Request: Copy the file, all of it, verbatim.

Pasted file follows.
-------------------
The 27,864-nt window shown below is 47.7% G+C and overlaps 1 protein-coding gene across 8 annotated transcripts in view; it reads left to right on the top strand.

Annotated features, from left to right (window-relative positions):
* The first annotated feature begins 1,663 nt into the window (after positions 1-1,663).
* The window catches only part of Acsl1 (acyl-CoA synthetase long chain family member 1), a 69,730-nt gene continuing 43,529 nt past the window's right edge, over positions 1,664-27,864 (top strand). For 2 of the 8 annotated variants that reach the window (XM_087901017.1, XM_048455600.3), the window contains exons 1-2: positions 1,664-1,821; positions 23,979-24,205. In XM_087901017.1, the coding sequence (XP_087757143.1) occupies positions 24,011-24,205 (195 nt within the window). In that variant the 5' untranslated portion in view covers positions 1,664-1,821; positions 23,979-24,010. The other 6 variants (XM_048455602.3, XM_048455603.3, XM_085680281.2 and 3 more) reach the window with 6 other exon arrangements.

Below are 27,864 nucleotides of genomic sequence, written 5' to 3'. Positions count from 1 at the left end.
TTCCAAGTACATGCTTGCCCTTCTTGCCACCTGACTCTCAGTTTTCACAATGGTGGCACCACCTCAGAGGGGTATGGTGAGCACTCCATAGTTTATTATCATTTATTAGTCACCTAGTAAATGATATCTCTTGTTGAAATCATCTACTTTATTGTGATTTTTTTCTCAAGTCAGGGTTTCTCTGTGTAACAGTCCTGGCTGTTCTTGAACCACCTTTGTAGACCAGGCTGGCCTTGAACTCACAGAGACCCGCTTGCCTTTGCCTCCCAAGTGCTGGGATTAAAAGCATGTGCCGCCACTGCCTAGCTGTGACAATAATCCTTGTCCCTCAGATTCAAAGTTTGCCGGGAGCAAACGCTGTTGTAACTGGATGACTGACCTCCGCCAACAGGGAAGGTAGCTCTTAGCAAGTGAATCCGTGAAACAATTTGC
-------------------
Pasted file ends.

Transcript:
The 27,864-nt window shown below is 47.7% G+C and overlaps 1 protein-coding gene across 8 annotated transcripts in view; it reads left to right on the top strand.

Annotated features, from left to right (window-relative positions):
* The first annotated feature begins 1,663 nt into the window (after positions 1-1,663).
* The window catches only part of Acsl1 (acyl-CoA synthetase long chain family member 1), a 69,730-nt gene continuing 43,529 nt past the window's right edge, over positions 1,664-27,864 (top strand). For 2 of the 8 annotated variants that reach the window (XM_087901017.1, XM_048455600.3), the window contains exons 1-2: positions 1,664-1,821; positions 23,979-24,205. In XM_087901017.1, the coding sequence (XP_087757143.1) occupies positions 24,011-24,205 (195 nt within the window). In that variant the 5' untranslated portion in view covers positions 1,664-1,821; positions 23,979-24,010. The other 6 variants (XM_048455602.3, XM_048455603.3, XM_085680281.2 and 3 more) reach the window with 6 other exon arrangements.

Below are 27,864 nucleotides of genomic sequence, written 5' to 3'. Positions count from 1 at the left end.
TTCCAAGTACATGCTTGCCCTTCTTGCCACCTGACTCTCAGTTTTCACAATGGTGGCACCACCTCAGAGGGGTATGGTGAGCACTCCATAGTTTATTATCATTTATTAGTCACCTAGTAAATGATATCTCTTGTTGAAATCATCTACTTTATTGTGATTTTTTTCTCAAGTCAGGGTTTCTCTGTGTAACAGTCCTGGCTGTTCTTGAACCACCTTTGTAGACCAGGCTGGCCTTGAACTCACAGAGACCCGCTTGCCTTTGCCTCCCAAGTGCTGGGATTAAAAGCATGTGCCGCCACTGCCTAGCTGTGACAATAATCCTTGTCCCTCAGATTCAAAGTTTGCCGGGAGCAAACGCTGTTGTAACTGGATGACTGACCTCCGCCAACAGGGAAGGTAGCTCTTAGCAAGTGAATCCGTGAAACAATTTGC